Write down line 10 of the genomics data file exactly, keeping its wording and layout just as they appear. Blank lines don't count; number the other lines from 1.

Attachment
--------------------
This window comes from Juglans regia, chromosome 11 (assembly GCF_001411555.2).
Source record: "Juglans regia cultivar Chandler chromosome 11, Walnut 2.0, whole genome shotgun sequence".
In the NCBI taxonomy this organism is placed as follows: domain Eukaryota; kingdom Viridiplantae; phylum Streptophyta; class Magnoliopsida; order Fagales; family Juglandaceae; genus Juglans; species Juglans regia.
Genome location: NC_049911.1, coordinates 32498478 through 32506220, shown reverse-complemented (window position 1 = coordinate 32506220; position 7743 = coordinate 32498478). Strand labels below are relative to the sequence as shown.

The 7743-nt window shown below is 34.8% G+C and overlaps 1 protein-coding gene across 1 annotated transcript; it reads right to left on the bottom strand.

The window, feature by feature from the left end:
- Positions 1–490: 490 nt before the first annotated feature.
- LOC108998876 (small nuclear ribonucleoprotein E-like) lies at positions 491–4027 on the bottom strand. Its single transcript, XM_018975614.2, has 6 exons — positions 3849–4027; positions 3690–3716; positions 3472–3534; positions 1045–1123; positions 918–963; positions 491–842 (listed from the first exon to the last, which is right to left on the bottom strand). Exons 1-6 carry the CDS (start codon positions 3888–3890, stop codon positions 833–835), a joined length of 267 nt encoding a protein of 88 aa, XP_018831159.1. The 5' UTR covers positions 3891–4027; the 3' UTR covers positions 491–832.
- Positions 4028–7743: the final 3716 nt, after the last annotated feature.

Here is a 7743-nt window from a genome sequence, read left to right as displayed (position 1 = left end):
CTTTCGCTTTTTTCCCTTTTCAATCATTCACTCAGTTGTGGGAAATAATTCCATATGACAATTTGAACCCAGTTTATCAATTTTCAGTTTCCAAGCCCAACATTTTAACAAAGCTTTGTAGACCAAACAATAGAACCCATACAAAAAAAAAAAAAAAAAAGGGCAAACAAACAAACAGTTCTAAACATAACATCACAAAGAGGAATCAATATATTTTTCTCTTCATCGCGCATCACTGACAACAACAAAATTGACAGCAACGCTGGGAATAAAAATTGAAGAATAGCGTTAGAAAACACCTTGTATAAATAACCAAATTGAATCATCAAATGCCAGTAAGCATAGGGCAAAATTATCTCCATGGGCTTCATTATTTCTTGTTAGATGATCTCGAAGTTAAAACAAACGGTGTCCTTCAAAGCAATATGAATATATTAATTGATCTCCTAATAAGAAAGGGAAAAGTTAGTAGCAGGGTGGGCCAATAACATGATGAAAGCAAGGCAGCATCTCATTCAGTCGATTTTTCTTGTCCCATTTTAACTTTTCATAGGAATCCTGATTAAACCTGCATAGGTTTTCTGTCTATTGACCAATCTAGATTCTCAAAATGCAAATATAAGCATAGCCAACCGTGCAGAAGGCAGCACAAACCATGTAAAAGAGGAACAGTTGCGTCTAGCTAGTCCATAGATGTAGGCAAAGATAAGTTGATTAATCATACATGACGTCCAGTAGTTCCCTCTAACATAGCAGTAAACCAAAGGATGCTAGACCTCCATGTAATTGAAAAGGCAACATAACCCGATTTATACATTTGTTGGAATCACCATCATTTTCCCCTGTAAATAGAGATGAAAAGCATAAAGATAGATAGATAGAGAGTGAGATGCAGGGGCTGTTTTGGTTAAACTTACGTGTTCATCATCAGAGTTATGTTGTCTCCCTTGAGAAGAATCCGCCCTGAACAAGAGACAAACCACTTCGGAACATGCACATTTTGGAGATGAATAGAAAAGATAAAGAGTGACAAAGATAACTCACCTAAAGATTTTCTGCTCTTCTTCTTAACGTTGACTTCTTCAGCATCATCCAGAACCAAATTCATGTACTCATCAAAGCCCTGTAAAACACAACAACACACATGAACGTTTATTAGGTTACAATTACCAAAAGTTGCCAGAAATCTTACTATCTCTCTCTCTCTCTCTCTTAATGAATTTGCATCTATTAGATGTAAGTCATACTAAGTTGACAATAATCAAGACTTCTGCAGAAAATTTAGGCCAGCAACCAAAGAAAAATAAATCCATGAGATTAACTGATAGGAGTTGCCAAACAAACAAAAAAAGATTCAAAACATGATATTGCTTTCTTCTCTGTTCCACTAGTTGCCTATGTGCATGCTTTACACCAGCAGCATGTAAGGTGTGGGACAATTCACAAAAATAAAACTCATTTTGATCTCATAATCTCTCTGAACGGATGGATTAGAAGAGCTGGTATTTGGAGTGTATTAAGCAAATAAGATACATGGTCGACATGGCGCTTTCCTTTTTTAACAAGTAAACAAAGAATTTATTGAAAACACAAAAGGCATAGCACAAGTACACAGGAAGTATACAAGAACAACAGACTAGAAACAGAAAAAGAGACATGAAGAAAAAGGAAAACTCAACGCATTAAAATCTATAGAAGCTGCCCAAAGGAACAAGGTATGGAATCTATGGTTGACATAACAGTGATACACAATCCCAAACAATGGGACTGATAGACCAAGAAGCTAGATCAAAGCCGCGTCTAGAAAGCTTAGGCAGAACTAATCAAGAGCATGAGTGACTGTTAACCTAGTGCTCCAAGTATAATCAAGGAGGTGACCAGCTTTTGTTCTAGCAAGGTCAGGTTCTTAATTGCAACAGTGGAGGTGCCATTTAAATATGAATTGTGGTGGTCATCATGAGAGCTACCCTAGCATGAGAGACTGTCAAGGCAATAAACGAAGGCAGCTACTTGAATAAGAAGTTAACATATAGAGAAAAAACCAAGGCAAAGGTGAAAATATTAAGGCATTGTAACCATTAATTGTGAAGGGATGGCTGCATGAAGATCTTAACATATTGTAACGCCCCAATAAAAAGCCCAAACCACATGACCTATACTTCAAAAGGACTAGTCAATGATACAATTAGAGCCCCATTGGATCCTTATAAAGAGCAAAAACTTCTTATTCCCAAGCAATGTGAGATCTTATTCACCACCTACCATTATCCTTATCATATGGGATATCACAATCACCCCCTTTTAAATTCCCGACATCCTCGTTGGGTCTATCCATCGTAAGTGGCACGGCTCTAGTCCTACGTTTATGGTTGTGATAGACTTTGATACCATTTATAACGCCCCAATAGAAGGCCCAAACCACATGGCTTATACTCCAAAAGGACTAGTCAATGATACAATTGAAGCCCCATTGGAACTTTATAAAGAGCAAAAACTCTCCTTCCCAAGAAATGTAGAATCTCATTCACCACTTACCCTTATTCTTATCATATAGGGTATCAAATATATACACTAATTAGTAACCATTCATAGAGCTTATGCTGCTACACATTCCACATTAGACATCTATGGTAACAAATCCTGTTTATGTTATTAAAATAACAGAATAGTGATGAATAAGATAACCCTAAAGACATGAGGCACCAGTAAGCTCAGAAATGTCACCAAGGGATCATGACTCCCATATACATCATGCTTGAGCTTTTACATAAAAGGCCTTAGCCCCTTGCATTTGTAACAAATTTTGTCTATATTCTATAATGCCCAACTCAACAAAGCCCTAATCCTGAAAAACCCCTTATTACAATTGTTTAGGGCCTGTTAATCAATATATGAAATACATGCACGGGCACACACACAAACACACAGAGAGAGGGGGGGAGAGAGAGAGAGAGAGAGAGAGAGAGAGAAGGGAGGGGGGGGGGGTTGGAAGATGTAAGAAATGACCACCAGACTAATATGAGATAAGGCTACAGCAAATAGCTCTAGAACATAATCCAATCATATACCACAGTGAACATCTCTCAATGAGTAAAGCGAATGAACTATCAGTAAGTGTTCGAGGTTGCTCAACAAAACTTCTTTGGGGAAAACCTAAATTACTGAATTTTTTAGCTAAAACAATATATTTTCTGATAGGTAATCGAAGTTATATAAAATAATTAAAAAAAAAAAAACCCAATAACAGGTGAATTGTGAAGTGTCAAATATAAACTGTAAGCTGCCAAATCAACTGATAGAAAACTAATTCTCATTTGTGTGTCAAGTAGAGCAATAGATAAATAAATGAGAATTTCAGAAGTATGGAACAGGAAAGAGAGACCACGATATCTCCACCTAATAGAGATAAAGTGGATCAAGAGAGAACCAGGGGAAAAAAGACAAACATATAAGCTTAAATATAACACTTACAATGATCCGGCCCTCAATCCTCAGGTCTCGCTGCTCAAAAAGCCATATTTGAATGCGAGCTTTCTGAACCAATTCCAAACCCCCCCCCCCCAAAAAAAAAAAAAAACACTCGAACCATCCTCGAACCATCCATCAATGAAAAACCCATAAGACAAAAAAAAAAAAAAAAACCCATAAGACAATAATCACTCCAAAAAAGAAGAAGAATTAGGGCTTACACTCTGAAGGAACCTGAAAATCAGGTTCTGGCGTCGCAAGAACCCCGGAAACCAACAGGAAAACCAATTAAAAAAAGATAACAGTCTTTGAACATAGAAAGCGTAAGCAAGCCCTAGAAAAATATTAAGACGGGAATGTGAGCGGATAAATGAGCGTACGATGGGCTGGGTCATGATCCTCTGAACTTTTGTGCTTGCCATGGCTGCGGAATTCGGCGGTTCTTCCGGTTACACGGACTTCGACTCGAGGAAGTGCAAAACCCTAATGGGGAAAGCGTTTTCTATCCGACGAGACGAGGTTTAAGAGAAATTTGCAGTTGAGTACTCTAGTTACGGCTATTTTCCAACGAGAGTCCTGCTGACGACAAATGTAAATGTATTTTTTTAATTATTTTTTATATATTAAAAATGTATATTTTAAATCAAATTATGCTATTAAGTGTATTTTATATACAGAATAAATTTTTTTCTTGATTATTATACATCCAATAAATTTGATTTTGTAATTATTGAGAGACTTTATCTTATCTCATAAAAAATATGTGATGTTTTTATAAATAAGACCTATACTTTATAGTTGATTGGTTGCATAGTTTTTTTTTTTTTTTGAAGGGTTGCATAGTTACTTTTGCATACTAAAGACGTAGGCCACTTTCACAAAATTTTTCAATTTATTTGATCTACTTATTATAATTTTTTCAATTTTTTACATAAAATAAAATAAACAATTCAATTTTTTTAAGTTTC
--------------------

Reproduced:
Here is a 7743-nt window from a genome sequence, read left to right as displayed (position 1 = left end):